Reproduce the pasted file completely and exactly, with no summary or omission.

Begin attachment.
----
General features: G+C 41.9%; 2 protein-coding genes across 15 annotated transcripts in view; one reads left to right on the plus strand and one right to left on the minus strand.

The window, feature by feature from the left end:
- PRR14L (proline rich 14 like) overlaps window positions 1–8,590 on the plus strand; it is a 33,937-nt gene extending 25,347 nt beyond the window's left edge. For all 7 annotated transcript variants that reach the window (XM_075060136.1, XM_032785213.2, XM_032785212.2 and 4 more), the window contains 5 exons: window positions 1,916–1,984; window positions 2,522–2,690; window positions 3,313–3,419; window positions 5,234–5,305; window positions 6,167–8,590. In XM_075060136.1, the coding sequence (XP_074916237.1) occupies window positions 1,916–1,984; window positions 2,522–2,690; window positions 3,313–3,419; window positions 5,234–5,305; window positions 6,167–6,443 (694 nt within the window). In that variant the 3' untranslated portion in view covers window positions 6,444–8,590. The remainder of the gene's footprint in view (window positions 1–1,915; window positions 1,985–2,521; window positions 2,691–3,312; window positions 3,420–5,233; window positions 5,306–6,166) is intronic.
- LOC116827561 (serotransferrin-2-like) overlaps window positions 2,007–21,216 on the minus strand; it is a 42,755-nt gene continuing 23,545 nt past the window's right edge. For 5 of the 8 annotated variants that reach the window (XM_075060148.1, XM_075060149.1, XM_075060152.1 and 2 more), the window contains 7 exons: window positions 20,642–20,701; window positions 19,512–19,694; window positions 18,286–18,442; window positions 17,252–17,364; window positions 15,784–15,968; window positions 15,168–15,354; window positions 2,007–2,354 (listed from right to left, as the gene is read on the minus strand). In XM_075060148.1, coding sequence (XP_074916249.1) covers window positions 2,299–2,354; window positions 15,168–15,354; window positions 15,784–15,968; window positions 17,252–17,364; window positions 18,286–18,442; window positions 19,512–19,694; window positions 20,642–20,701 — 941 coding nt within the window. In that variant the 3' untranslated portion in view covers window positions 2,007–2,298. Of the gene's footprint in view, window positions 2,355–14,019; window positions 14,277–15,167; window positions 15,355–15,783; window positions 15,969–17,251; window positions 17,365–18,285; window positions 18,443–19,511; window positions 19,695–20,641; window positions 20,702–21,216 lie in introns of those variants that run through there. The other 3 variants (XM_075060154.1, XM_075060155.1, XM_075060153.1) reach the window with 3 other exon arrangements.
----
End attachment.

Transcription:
General features: G+C 41.9%; 2 protein-coding genes across 15 annotated transcripts in view; one reads left to right on the plus strand and one right to left on the minus strand.

The window, feature by feature from the left end:
- PRR14L (proline rich 14 like) overlaps window positions 1–8,590 on the plus strand; it is a 33,937-nt gene extending 25,347 nt beyond the window's left edge. For all 7 annotated transcript variants that reach the window (XM_075060136.1, XM_032785213.2, XM_032785212.2 and 4 more), the window contains 5 exons: window positions 1,916–1,984; window positions 2,522–2,690; window positions 3,313–3,419; window positions 5,234–5,305; window positions 6,167–8,590. In XM_075060136.1, the coding sequence (XP_074916237.1) occupies window positions 1,916–1,984; window positions 2,522–2,690; window positions 3,313–3,419; window positions 5,234–5,305; window positions 6,167–6,443 (694 nt within the window). In that variant the 3' untranslated portion in view covers window positions 6,444–8,590. The remainder of the gene's footprint in view (window positions 1–1,915; window positions 1,985–2,521; window positions 2,691–3,312; window positions 3,420–5,233; window positions 5,306–6,166) is intronic.
- LOC116827561 (serotransferrin-2-like) overlaps window positions 2,007–21,216 on the minus strand; it is a 42,755-nt gene continuing 23,545 nt past the window's right edge. For 5 of the 8 annotated variants that reach the window (XM_075060148.1, XM_075060149.1, XM_075060152.1 and 2 more), the window contains 7 exons: window positions 20,642–20,701; window positions 19,512–19,694; window positions 18,286–18,442; window positions 17,252–17,364; window positions 15,784–15,968; window positions 15,168–15,354; window positions 2,007–2,354 (listed from right to left, as the gene is read on the minus strand). In XM_075060148.1, coding sequence (XP_074916249.1) covers window positions 2,299–2,354; window positions 15,168–15,354; window positions 15,784–15,968; window positions 17,252–17,364; window positions 18,286–18,442; window positions 19,512–19,694; window positions 20,642–20,701 — 941 coding nt within the window. In that variant the 3' untranslated portion in view covers window positions 2,007–2,298. Of the gene's footprint in view, window positions 2,355–14,019; window positions 14,277–15,167; window positions 15,355–15,783; window positions 15,969–17,251; window positions 17,365–18,285; window positions 18,443–19,511; window positions 19,695–20,641; window positions 20,702–21,216 lie in introns of those variants that run through there. The other 3 variants (XM_075060154.1, XM_075060155.1, XM_075060153.1) reach the window with 3 other exon arrangements.